International courts have a rather dodgy reputation. They are vast, they gobble up lots of money, they accuse all kinds of people of war crimes – usually people the US would like the courts to prosecute – and they also bumble around and have a tendency to behave in a self-righteous manner.
The Special Tribunal for Lebanon – still floundering in its inquiry into the murder of ex-prime minister Rafiq Hariri 10 years ago – is now set on prosecuting Lebanese journalist Karma Khayat and the local Al-Jadeed television station in Beirut for contempt of court. Not that Khayat had anything to do with Hariri’s assassination, or “terrorism” or anything so bloody.
Her trial begins in The Hague on Thursday and revolves around whether or not she and her station revealed details of tribunal witnesses in 2012, information which, she says, must have been leaked from within the tribunal itself about people whom she did not directly identify. Now, Lebanon is a very dangerous country for witnesses – they tend to get blown to bits or otherwise done away with. Military officers working on the Hariri case have been assassinated. Khayat could face up to seven years in prison. She is going to attend the trial (although the tribunal don’t know that yet) and is travelling to The Hague on a roundabout route in the coming hours.
Lebanese television is an interesting phenomenon, capable of fantastic journalism, but it’s often very sloppy. Khayat herself is a part-owner of Al-Jadeed; the Khayat family includes her father, Tahsin, as chairman and also has a publishing company – which, I should add, has been publishing Arabic editions of my own books on the Middle East for the past quarter century. The family claims they’ve already spent a million dollars on their defence. I used to call old father Tahsin a “zillionaire” but he tells me that, with legal expenses, he may not be a “zillionaire” much longer. We shall see.
But the tribunal has not exactly covered itself in glory. It has indicted five named Hezbollah members for involvement in the Hariri murder, but Hezbollah told the Lebanese that it had not the slightest intention of handing over the men. One version of the facts was leaked with the names of senior Syrian officers attached, before the UN censored out the names.
In another act of monumental stupidity, an official marched into the Hezbollah-controlled southern suburbs of Beirut in 2010 to check phone records for the post-Hariri period, taking along his laptop containing confidential files. A crowd of Shia ladies (not unconnected to Hezbollah) roughed up the poor chap and grabbed his laptop which has, of course, not been seen since. Lebanese ex-officials suspected of involvement in the original murder were banged up in jail and then released without a word of evidence against them. All in all, a pretty sorry tale.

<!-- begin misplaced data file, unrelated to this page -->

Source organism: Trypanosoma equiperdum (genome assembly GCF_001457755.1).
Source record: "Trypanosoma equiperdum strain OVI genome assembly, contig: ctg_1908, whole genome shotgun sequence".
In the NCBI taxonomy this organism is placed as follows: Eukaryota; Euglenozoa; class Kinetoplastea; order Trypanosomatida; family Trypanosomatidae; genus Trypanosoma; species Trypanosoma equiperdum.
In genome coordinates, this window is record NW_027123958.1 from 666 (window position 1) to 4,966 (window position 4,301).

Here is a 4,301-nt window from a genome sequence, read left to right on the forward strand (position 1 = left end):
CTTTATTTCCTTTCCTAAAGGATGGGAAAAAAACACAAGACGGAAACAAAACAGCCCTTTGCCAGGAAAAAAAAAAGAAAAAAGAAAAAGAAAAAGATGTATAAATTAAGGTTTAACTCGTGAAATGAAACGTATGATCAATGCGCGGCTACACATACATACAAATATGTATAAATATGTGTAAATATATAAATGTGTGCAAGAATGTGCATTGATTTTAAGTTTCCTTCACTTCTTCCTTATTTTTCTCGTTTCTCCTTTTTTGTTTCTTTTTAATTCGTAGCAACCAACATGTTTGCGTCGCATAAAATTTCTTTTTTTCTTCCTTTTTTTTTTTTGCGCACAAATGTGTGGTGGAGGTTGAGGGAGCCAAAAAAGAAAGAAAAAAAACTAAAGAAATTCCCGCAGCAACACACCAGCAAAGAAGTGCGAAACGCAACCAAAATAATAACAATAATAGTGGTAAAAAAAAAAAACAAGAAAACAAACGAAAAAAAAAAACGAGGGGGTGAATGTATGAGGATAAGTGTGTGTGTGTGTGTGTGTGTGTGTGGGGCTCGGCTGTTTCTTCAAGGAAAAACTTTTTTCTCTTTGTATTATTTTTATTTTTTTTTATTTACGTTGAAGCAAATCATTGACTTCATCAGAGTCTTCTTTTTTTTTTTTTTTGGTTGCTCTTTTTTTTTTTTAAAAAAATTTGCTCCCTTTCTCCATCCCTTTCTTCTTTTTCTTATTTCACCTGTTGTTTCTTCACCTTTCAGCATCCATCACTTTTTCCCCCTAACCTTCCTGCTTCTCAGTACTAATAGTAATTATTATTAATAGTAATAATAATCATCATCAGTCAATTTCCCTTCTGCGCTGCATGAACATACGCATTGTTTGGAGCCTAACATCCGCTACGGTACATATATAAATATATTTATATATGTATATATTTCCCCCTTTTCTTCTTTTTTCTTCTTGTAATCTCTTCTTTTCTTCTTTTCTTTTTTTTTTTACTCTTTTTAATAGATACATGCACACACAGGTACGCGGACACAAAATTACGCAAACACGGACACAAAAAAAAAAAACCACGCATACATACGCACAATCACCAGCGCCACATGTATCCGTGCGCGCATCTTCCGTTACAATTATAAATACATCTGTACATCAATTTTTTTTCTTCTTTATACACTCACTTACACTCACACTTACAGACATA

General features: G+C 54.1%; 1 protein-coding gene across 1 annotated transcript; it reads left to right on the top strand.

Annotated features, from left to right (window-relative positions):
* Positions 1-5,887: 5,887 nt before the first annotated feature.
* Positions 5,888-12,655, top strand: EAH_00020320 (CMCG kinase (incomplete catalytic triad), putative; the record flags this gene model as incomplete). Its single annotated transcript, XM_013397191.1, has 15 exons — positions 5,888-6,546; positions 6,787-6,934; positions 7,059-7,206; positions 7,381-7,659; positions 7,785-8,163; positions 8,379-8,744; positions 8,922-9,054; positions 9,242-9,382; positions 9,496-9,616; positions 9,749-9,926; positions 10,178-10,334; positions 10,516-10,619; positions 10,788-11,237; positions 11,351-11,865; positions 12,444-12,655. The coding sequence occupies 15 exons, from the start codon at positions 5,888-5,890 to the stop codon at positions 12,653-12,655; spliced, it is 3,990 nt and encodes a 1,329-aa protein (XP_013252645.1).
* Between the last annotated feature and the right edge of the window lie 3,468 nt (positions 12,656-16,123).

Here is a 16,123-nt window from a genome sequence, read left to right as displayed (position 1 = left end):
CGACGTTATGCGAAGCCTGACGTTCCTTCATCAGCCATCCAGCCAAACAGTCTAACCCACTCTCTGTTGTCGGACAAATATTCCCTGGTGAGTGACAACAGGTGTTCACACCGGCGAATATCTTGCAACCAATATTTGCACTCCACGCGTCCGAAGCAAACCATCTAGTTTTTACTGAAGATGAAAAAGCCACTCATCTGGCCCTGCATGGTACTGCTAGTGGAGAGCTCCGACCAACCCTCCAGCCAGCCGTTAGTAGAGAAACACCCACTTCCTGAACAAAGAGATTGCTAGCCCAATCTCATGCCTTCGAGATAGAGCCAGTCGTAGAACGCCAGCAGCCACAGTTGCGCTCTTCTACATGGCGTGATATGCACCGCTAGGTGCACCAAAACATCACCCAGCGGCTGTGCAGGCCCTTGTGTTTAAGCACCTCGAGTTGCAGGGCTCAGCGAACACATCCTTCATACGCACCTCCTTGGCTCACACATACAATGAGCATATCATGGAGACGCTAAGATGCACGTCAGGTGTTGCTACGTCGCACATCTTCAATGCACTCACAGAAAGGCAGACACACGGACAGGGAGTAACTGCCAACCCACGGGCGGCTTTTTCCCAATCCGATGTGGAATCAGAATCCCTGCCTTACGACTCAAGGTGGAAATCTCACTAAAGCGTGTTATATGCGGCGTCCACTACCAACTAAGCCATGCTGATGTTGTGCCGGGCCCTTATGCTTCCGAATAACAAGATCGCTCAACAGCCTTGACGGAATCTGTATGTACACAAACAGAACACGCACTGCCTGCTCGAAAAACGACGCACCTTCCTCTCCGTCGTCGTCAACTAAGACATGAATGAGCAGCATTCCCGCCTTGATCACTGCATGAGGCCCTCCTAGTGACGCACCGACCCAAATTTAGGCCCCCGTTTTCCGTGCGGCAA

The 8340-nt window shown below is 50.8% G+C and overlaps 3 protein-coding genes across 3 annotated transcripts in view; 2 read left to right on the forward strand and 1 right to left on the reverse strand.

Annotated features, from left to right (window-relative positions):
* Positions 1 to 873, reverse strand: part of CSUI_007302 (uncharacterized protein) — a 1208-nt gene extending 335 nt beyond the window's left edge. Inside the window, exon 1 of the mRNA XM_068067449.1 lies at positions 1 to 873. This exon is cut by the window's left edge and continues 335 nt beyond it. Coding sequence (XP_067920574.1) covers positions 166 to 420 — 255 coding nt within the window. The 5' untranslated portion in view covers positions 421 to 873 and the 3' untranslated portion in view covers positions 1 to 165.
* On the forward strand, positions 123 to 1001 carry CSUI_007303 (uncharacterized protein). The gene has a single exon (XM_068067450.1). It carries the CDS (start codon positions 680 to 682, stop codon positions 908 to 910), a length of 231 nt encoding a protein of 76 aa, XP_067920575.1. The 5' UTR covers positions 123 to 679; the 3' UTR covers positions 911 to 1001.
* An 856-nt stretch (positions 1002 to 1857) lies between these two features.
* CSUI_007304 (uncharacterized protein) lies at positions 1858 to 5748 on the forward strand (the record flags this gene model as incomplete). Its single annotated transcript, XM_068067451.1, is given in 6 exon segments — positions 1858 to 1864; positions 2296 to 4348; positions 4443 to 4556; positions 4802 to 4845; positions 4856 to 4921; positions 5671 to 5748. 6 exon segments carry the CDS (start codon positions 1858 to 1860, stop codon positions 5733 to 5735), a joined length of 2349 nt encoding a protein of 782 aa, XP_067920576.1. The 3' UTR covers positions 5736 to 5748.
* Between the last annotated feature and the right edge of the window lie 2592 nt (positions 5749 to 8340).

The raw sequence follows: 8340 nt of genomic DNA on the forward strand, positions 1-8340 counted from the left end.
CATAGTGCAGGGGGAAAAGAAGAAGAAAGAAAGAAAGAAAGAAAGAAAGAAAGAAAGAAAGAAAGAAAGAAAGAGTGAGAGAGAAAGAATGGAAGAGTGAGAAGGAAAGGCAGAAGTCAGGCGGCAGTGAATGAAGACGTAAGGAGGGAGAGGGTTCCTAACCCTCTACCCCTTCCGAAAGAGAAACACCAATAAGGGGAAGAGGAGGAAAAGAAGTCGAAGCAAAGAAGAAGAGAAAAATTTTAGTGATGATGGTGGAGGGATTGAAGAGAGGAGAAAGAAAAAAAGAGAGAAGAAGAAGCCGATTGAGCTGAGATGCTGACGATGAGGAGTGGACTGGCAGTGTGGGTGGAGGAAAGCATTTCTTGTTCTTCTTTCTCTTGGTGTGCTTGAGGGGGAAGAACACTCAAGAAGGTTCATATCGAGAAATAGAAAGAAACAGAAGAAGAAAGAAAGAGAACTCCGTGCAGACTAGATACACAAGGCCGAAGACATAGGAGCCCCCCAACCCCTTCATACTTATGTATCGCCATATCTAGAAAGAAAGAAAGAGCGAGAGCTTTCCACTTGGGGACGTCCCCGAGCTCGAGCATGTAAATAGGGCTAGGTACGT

The International Criminal Court for the former Yugoslavia locked up some worthy criminals but cost far too much – the tribunal for Lebanon has already got through around £300m – and started hectoring journalists who would not bow to its dictates. I was telephoned one day and told by a court official in The Hague that he might be interested in using me as a prosecution witness against a Serb who ran a concentration camp in Bosnia.
When I said that journalists write about people and do not play double roles and become prosecution witnesses later, I was informed that I could be forced to comply. Yet the moment I said that I was not interested in letting the tribunal “choose” which criminals it wanted to try and asked why (the now late) Israeli prime minister Ariel Sharon wasn’t indicted for the 1982 Sabra and Shatila massacres, the official lost all interest in me as a prosecution witness. That was the last I heard from him.
Back to the Lebanon tribunal. Why, when it can’t imprison those whom it suspects were behind Hariri’s murder, is it going after a journalist and her television station for contempt? The tribunal itself – like the former-Yugoslavia court – was partly set up because of public reaction to the war crimes reported by journalists. Such tribunals often owe their existence to reporters. Revealing witness names is a very serious charge, but there is growing discontent within the Lebanese media about both the tribunal itself and the charges against Khayat.
This week – and next week – there will be days of legal argument in The Hague. The tribunal itself says that “freedom of expression is not absolute and journalists and media organisations must comply with the law”. But which country’s laws are we talking about here? When a French journalist was accused of contempt by the former-Yugoslavia court in 2009 – revealing confidential information was the charge – the reporter bluntly refused to pay the £7,000 fine and the French government refused to co-operate with the court’s order. The Lebanese government (such as it is in a country without a president) is supposed to co-operate with the tribunal, but it has neither the power nor the ability to chase down five members of one of the world’s most efficient guerrilla armies. And still we do not know who killed Rafiq Hariri…
As for Khayat, I did ask her if she was flying economy or business class en route to Europe. “Business,” she said. “At least let me enjoy my freedom for the next few days.” Maybe. But I will dare to predict what is going to happen: as always in Lebanon, the whole affair will end in a giant mess in which no side will win and everyone will get egg on their face. That’s the Land of the Cedars for you.
By Robert Fisk
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